The June 2020 update of its Global Macro Outlook, released on Monday, expected a marginally stronger rebound at 6.9% in 2021, as opposed to 6.2% in the April update.
The global rating agency lowered it’s estimates for almost all major economies. For the G20 advanced economies, the report projected a contraction of 6.4% in 2020 followed by a 4.8% recovery in the coming year.
In April, Moody’s had projected the output for this group of economies at -5.8% for the year.
For the G20 emerging economies, the report projected a contraction of 1.6% for the calendar year. Removing China, this figure would have been worse at -4.7%, it said.
China is one of the few countries that have not seen a downgrade from the April report, with Moody’s sticking to its 1% forecast for the country this year.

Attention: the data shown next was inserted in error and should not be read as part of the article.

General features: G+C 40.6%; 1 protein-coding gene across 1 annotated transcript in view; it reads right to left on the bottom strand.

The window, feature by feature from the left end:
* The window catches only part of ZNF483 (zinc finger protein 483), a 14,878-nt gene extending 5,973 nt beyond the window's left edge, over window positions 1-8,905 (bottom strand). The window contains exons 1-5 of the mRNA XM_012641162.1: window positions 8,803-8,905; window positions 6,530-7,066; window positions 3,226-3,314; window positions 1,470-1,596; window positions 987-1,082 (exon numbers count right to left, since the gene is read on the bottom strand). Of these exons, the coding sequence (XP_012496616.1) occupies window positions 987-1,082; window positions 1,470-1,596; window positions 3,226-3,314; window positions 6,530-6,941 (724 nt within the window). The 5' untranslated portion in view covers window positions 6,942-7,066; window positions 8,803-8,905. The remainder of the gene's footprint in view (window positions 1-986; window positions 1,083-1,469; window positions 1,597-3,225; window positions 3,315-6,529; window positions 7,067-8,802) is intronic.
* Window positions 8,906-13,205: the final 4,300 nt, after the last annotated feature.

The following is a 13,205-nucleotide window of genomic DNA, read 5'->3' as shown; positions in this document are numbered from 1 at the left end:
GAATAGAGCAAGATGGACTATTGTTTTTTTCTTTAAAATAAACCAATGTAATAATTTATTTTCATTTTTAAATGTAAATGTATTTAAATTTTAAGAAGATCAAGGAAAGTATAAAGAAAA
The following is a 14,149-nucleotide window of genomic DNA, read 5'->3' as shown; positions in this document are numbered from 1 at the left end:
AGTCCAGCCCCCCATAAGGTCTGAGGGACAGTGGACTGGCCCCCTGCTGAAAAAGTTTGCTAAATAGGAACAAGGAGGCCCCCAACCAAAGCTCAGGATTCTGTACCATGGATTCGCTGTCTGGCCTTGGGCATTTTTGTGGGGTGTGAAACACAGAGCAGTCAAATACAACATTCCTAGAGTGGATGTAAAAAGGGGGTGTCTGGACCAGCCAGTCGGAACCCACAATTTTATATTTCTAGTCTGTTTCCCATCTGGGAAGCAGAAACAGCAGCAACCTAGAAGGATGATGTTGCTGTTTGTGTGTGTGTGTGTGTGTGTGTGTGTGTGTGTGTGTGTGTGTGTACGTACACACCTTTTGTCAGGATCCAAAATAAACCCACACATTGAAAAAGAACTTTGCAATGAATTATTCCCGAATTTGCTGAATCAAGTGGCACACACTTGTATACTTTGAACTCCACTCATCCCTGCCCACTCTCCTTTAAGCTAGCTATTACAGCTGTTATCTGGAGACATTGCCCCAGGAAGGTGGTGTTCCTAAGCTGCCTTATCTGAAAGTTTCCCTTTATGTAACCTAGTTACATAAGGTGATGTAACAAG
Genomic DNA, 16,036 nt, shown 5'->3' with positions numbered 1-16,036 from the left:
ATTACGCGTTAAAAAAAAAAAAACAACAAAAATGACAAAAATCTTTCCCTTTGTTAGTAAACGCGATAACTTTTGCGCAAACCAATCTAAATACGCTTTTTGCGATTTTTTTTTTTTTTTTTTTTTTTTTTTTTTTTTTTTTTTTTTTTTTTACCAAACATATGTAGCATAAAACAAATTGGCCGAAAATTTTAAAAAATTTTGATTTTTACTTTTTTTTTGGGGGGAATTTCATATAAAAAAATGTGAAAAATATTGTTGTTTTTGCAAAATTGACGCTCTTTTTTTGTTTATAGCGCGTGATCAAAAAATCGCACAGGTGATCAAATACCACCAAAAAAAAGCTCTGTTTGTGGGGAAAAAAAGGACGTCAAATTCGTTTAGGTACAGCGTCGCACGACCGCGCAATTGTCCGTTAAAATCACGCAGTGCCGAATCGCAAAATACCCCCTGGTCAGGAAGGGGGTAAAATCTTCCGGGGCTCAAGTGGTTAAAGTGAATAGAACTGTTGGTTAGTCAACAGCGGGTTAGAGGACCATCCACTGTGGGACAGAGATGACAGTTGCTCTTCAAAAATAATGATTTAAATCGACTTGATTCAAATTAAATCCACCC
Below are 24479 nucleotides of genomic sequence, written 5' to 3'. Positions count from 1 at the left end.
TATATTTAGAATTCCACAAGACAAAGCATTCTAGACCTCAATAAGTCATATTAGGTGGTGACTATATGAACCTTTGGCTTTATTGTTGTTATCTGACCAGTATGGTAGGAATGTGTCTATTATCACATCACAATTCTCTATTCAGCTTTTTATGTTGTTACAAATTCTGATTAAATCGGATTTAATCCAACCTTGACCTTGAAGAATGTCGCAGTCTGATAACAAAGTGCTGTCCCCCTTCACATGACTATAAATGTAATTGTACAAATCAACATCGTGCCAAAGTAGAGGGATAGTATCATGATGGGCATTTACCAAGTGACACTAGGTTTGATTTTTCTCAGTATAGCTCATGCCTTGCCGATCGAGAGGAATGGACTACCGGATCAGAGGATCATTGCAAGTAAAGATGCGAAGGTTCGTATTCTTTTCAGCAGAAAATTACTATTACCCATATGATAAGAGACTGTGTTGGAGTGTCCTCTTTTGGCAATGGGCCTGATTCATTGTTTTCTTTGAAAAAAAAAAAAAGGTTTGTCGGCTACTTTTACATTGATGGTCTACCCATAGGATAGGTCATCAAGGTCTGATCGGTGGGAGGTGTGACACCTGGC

On the other hand, most of the major western economies saw their projections declining further. The effect of lockdowns on activity in the second quarter of the year would be larger than previously thought, it said.
“We have our 2020 growth forecast down from our previous projections in April for a number of countries, including Germany, France, Italy, the UK, Canada, Brazil, India, Indonesia, Saudi Arabia and Argentina….The downward revisions for 2020 mostly reflect a reassessment of the effects of the pandemic in the first half of the year, based on incoming data,” the report said.
Further, whereas earlier reports have considered a second wave of Covid-19 infections as a worst-case scenario, the latest Moody’s report has included this in its baseline scenario.
“A critical assumption in our baseline expectations for a gradual global economic recovery is that new coronavirus outbreaks are likely in all countries, but that they will not result in a reimposition of widespread lockdowns,” Moody’s said.